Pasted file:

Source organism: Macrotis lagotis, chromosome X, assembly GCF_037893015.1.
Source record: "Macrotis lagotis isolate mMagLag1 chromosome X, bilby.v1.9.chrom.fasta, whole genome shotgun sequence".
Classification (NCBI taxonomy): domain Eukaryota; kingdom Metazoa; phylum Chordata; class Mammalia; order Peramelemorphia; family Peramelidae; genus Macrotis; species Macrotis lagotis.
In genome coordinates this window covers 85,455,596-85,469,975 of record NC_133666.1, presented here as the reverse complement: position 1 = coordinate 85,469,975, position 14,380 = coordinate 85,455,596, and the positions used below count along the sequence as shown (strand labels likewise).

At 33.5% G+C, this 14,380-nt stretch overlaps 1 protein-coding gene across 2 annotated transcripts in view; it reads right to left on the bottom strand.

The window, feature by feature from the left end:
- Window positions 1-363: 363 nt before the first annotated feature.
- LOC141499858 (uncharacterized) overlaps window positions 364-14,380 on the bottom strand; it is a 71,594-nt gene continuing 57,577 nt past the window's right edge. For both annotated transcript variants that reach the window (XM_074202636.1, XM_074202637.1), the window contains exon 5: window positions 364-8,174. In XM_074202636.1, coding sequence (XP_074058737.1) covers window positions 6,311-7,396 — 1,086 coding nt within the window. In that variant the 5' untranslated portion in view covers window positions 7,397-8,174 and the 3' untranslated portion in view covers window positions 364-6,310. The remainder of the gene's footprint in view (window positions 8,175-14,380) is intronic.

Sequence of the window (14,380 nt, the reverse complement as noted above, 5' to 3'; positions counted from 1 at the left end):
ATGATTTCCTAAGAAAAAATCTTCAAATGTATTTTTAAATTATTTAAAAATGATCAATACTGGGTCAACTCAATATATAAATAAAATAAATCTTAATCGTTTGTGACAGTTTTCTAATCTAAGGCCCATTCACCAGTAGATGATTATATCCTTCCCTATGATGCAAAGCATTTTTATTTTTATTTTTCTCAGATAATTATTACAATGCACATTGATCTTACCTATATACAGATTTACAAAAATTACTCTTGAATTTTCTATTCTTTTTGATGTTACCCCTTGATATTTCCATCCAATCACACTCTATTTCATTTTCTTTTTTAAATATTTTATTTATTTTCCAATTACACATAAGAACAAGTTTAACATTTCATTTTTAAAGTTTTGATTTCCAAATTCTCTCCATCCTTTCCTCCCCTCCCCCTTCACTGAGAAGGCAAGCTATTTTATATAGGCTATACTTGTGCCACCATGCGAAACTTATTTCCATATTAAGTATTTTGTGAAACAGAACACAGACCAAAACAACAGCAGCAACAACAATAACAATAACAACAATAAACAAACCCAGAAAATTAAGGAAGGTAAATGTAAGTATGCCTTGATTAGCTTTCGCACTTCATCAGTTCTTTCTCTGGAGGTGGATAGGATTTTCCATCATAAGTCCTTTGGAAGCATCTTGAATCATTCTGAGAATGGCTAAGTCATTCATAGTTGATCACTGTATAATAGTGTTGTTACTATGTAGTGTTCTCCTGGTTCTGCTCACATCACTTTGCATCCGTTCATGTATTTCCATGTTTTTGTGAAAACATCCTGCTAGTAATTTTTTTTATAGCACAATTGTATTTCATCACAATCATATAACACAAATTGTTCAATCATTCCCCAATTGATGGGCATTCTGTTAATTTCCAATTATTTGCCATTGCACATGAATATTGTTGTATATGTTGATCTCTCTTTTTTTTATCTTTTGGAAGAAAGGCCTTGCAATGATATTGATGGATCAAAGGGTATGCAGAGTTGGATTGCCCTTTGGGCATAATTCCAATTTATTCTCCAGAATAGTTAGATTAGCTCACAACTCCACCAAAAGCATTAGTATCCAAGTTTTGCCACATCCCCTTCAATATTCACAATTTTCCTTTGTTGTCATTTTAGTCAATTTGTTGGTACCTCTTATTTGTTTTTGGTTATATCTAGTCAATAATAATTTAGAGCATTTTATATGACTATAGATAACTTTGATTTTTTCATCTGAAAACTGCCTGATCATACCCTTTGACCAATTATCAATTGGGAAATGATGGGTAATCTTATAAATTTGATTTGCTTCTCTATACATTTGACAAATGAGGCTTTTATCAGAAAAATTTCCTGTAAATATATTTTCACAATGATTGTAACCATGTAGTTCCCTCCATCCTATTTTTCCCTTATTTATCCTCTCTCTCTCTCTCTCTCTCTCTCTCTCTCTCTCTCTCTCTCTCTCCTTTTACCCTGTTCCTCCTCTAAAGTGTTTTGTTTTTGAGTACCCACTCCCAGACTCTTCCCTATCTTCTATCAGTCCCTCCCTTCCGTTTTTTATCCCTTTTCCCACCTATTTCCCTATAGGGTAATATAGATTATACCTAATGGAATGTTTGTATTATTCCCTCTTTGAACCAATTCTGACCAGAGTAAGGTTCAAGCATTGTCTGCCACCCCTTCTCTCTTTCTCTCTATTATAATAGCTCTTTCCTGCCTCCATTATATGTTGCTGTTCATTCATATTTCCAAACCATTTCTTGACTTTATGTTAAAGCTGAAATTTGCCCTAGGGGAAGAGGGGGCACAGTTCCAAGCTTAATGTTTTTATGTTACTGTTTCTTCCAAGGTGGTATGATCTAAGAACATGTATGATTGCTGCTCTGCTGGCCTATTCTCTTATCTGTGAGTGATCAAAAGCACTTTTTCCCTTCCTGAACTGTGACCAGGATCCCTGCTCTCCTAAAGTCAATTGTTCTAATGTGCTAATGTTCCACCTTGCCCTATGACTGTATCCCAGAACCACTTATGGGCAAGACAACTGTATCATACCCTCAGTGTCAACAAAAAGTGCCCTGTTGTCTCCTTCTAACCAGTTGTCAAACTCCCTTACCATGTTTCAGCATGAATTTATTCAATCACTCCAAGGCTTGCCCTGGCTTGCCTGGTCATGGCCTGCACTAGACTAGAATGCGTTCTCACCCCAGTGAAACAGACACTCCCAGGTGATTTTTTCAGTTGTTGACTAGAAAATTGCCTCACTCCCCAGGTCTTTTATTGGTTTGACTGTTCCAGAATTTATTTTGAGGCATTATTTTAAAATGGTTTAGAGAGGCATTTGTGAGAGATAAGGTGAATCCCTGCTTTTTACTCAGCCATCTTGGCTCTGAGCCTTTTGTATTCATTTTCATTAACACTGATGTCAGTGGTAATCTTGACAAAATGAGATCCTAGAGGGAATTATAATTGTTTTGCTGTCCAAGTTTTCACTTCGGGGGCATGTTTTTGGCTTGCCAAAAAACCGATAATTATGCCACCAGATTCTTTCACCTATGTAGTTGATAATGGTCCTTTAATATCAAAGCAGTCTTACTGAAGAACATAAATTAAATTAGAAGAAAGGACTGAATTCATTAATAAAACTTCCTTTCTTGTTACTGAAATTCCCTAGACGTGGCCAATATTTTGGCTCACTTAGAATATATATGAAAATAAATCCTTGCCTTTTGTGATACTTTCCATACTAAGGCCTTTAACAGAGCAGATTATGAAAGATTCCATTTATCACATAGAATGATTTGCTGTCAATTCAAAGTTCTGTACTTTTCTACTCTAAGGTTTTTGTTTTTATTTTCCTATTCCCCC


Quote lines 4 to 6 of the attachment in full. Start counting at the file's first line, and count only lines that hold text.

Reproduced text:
In genome coordinates this window covers 85,455,596-85,469,975 of record NC_133666.1, presented here as the reverse complement: position 1 = coordinate 85,469,975, position 14,380 = coordinate 85,455,596, and the positions used below count along the sequence as shown (strand labels likewise).

At 33.5% G+C, this 14,380-nt stretch overlaps 1 protein-coding gene across 2 annotated transcripts in view; it reads right to left on the bottom strand.

The window, feature by feature from the left end: